Basically, this is a class-action suit filed against the Secretary of Agriculture by African-American farmers for past discrimination by USDA loan programs. Back in February, the two parties settled for $1.25 billion. This is on top of the $1 billion already paid out in 1999; only 16,000 people received money from that, so the new settlement is intended to take care of the rest. But remember, you need to register with the class action to get money from the program.
Funding for this, by the way, passed the House but stalled in the Senate. That is not the interesting bit.
No, the interesting bit is two-fold.
First, Senators Kay Hagan (D-NC) complained that More than 4,000 African-American farmers in North Carolina and over 75,000 nationwide have been discriminated against and denied just compensation for decades.
Second, those numbers are bit high. The National Black Farmers Association says, at most, there are only 18,000 African-American farmers in the US.
Got that? Okay, what got Representative Steve King (R-IA) interested in this settlement is that more than 94,000 people have registered for the second round of payments alone.
Okay, even if we agree that not everybody got their money in the 1999 settlement, there should only be about 2,000 people incorrectly compensated. So where did this additional 92,000 (and ticking!) come from? Of course, that assumes that of the 18,000 black farmers in the US, each and every one of them was unfairly treated in the USDA loan process, which is a bit of a stretch.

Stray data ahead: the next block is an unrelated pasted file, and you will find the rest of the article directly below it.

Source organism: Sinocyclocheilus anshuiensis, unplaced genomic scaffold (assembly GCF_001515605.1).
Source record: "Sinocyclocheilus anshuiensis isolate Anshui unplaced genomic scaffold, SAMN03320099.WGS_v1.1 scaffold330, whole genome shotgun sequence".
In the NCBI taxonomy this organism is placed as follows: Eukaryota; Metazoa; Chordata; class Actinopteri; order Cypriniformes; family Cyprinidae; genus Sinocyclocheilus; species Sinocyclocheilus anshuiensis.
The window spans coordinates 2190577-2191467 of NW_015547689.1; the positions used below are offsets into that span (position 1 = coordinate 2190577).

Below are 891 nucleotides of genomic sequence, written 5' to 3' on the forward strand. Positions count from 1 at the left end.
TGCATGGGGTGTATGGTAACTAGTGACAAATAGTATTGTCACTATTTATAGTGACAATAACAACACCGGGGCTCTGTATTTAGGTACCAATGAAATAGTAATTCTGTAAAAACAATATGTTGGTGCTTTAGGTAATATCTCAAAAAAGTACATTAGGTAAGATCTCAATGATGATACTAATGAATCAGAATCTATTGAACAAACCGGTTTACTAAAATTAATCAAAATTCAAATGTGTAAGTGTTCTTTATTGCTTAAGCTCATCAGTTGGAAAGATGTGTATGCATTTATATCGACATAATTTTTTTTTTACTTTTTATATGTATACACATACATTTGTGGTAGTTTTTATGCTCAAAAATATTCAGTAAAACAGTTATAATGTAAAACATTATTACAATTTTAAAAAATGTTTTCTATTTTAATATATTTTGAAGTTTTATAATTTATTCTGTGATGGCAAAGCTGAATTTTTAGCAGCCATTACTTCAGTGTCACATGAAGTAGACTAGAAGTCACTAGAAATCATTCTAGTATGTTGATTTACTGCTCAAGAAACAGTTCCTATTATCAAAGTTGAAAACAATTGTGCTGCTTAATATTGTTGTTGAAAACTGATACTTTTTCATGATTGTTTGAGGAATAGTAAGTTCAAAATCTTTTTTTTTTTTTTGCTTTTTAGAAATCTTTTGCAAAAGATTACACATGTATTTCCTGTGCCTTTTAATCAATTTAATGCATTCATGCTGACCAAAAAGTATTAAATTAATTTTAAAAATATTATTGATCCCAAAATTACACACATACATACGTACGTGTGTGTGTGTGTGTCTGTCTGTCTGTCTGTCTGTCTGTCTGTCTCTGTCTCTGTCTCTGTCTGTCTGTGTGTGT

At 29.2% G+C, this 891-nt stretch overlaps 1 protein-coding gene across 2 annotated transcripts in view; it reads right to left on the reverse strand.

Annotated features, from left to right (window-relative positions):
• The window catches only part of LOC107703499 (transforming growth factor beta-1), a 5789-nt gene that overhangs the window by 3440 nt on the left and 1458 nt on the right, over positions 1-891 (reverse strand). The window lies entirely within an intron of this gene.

Rep. King has asked to meet with Secretary Vilsack to see if his math agrees. If so, we should expect to only compensate 2,000 people. And if that is the case, please explain why 2,000 people receive $1.25 billion, whereas ten years ago, 16,000 people managed to get by with $1 billion?
Could it be that President Obama made a promise of money to the plaintiffs that added $1.15 to the $100 million expected to be compensated?
On unrelated news, if the presidential election for 2012 were to be held in November, it appears that the President would receive only 33% of the vote.